The following web sites have more complete information based on educational psychologist Benjamin Bloom’s taxonomy of educational objectives (1956) with verbs representing a hierarchy of learning levels from basic knowledge to the highest level of creativity, as well as extending beyond cognitive learning to affective and psychomotor learning:
Assessment of Student Learning: Introduction to Bloom's Taxonomy, University of West Florida
Bloom's Taxonomy - Action Verbs pdf

See more resources on articulating Learning Outcomes

Once you have written the course learning outcomes, it is recommended they be included in your course syllabus.

Course-Level Instructional Methods and Learning Experiences

What will I use with my students to help them learn what I intend from the course?

At the level of course planning it is recommended that instructional methods like texts used, course readings, use of class time, lecture topics, use of discussions or laboratory sessions and field trips be chosen after the course learning outcomes have been clearly articulated. The choice of instructional methods, including technology, is a huge investment of time and resources. Choices here will prescribe assessment methods used to keep track of students’ learning. The relevant principle here is that of alignment: are instructional and assessment methods in alignment with the clarified learning outcomes the course is based upon? If an outcome of a laboratory-based course is that “the student demonstrate the ability to understand cause and effect relationships; define problems; use symbolic thought; apply scientific principles; solve problems with no single correct answer” and during the semester students carry out pre-packaged experiments without designing an experiment of their own, there is no alignment between outcome and instructional method. If a course outcome is that “the student produce a choreographic work suitable for public performance” and the instructor only gave a paper and pencil test, there is no alignment between outcome and assessment method.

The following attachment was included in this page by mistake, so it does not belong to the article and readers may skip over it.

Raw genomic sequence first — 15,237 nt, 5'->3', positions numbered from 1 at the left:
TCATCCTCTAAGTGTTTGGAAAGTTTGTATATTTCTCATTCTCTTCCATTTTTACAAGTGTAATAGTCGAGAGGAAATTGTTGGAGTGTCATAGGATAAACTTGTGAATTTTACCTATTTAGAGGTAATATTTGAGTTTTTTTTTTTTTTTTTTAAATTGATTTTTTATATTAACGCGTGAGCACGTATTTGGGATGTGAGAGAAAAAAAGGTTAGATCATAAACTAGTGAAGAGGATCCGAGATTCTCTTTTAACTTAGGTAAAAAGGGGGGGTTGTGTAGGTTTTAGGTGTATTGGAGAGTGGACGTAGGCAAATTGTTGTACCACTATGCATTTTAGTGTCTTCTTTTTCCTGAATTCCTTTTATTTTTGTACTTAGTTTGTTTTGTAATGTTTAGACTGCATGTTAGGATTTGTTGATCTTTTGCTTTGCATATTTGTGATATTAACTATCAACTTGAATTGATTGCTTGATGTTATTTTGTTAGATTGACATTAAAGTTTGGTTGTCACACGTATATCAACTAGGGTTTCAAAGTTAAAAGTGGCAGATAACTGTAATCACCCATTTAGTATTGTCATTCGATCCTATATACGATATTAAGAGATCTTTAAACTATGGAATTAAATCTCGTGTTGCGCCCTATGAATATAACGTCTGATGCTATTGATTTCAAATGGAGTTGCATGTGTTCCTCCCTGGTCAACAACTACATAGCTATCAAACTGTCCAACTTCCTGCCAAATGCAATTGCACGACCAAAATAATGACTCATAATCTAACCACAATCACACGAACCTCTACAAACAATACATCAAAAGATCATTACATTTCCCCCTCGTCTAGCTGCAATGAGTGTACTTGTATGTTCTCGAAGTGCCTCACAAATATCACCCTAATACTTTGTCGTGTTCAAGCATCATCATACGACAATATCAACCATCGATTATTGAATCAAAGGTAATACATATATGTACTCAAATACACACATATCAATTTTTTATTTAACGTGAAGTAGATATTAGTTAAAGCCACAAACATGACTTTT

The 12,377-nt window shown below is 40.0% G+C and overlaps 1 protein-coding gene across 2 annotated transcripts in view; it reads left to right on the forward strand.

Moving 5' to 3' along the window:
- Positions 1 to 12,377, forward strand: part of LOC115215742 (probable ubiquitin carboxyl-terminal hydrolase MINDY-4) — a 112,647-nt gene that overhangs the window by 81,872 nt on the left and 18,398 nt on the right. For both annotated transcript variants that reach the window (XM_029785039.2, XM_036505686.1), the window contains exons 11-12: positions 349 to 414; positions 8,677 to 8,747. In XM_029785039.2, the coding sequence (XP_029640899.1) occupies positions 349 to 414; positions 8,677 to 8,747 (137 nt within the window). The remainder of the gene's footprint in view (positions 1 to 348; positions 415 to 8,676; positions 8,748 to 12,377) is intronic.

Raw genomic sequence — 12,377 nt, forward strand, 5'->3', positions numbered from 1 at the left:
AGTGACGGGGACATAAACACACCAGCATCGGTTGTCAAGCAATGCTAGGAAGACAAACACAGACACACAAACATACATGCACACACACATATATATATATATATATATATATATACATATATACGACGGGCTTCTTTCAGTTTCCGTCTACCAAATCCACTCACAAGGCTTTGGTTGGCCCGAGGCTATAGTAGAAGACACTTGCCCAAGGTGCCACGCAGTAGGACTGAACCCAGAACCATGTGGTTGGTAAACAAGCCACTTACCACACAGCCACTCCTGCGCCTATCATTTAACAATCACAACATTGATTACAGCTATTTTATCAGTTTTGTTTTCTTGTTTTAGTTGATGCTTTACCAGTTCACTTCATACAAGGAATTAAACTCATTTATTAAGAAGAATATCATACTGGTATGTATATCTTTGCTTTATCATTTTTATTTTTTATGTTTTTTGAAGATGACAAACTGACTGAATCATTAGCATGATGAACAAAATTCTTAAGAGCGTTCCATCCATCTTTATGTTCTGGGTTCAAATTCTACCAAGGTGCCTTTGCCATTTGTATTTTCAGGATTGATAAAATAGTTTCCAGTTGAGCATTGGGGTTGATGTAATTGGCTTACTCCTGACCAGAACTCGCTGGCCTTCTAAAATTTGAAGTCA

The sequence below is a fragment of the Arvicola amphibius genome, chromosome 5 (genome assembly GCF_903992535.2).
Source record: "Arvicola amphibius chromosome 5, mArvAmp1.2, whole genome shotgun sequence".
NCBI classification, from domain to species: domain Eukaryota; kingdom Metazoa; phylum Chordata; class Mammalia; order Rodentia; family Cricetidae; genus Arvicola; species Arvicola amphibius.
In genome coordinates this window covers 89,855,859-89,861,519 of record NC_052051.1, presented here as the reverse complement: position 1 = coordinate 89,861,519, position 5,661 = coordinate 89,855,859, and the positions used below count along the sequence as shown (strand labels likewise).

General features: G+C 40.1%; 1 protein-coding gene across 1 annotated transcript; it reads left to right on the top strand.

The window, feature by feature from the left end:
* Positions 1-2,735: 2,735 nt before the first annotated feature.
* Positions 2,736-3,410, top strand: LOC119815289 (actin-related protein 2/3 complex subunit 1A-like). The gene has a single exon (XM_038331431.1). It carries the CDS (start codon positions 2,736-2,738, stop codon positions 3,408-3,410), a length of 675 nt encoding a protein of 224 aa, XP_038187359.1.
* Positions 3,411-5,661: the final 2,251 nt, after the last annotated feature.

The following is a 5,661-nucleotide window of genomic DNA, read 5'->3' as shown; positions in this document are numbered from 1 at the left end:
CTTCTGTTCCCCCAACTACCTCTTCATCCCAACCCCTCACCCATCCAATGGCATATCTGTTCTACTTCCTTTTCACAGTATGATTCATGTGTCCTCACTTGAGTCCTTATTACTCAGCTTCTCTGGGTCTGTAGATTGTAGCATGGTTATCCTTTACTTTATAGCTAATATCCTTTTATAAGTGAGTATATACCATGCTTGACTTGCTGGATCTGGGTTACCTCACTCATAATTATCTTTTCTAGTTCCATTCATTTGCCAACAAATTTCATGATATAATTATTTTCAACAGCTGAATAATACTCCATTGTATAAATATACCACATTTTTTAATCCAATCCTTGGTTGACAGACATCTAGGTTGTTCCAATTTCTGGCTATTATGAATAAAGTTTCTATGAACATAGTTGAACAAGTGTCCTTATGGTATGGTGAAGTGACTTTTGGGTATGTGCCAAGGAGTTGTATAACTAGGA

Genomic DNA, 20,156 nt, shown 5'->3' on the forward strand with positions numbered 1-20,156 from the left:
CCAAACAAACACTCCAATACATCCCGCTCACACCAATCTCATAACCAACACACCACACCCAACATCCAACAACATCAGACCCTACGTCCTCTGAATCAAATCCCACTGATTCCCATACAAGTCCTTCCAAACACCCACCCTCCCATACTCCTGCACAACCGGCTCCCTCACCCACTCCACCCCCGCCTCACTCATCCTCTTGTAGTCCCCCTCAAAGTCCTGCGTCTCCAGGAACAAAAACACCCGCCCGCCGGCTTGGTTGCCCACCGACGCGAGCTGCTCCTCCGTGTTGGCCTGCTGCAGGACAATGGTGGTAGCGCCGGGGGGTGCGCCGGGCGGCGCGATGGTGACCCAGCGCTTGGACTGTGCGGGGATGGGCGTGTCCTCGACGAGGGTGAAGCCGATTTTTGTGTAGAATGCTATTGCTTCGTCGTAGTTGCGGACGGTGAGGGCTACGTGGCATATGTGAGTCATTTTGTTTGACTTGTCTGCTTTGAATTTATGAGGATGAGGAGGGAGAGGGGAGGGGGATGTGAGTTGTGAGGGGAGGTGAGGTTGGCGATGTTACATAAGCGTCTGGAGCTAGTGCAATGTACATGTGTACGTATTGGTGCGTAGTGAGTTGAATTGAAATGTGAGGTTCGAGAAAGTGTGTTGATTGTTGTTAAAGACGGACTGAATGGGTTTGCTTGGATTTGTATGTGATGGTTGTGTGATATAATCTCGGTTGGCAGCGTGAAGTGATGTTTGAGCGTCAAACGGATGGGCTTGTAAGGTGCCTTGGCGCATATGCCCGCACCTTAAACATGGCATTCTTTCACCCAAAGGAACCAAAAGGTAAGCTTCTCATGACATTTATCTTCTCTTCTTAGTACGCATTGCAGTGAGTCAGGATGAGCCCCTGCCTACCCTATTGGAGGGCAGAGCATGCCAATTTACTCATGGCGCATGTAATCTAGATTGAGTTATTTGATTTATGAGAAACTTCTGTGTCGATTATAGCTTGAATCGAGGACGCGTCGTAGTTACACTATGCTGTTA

See more resources on learning activities & Engaging Students

Course-Level Assessment Methods

How will I know what my students have learned from the course?

Assessment methods should help the instructor answer the question, “How do I know the required learning has taken place? Information gathered in this step is critical in course development and can be in two forms: direct measures of student learning and indirect measures. Direct measures provide observable evidence of the students’ level of learning. On the course-level this may include homework, quizzes, prelims and exams, reports and term papers, research projects, case study analysis, rubrics for oral and other performances. Indirect measures do not directly measure student learning but are intended to provide additional necessary information to determine the relative quality of the learning experience. Examples of indirect measures include course evaluations, student surveys, exit interviews, course enrollment information, focus groups, alumni surveys, graduate school placement rates.